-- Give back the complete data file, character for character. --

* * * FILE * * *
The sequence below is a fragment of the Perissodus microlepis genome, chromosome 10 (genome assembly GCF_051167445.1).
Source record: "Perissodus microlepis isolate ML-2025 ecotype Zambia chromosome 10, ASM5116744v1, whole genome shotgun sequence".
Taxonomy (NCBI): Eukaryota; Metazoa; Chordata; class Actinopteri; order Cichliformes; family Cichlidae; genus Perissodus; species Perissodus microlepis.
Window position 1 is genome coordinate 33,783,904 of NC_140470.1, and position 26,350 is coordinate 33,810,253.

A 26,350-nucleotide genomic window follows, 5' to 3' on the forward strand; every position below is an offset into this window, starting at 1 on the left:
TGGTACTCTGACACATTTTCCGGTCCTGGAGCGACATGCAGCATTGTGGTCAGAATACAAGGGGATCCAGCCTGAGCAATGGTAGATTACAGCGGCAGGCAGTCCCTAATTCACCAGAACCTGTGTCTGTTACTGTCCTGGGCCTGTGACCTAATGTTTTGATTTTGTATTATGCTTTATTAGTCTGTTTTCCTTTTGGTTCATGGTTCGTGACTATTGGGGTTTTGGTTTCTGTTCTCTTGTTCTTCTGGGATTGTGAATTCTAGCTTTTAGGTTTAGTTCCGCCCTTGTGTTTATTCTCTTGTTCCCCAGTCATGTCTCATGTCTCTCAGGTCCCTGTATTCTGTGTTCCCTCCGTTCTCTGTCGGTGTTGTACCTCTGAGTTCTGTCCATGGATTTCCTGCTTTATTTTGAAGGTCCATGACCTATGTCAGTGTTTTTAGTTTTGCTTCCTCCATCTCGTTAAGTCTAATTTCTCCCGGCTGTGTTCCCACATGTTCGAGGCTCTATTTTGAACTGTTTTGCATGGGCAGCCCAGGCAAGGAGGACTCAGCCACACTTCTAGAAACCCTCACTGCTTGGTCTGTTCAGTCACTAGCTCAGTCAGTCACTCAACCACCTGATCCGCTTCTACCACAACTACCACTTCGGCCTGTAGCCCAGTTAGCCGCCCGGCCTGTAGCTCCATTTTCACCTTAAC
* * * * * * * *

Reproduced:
The sequence below is a fragment of the Perissodus microlepis genome, chromosome 10 (genome assembly GCF_051167445.1).
Source record: "Perissodus microlepis isolate ML-2025 ecotype Zambia chromosome 10, ASM5116744v1, whole genome shotgun sequence".
Taxonomy (NCBI): Eukaryota; Metazoa; Chordata; class Actinopteri; order Cichliformes; family Cichlidae; genus Perissodus; species Perissodus microlepis.
Window position 1 is genome coordinate 33,783,904 of NC_140470.1, and position 26,350 is coordinate 33,810,253.

A 26,350-nucleotide genomic window follows, 5' to 3' on the forward strand; every position below is an offset into this window, starting at 1 on the left:
TGGTACTCTGACACATTTTCCGGTCCTGGAGCGACATGCAGCATTGTGGTCAGAATACAAGGGGATCCAGCCTGAGCAATGGTAGATTACAGCGGCAGGCAGTCCCTAATTCACCAGAACCTGTGTCTGTTACTGTCCTGGGCCTGTGACCTAATGTTTTGATTTTGTATTATGCTTTATTAGTCTGTTTTCCTTTTGGTTCATGGTTCGTGACTATTGGGGTTTTGGTTTCTGTTCTCTTGTTCTTCTGGGATTGTGAATTCTAGCTTTTAGGTTTAGTTCCGCCCTTGTGTTTATTCTCTTGTTCCCCAGTCATGTCTCATGTCTCTCAGGTCCCTGTATTCTGTGTTCCCTCCGTTCTCTGTCGGTGTTGTACCTCTGAGTTCTGTCCATGGATTTCCTGCTTTATTTTGAAGGTCCATGACCTATGTCAGTGTTTTTAGTTTTGCTTCCTCCATCTCGTTAAGTCTAATTTCTCCCGGCTGTGTTCCCACATGTTCGAGGCTCTATTTTGAACTGTTTTGCATGGGCAGCCCAGGCAAGGAGGACTCAGCCACACTTCTAGAAACCCTCACTGCTTGGTCTGTTCAGTCACTAGCTCAGTCAGTCACTCAACCACCTGATCCGCTTCTACCACAACTACCACTTCGGCCTGTAGCCCAGTTAGCCGCCCGGCCTGTAGCTCCATTTTCACCTTAAC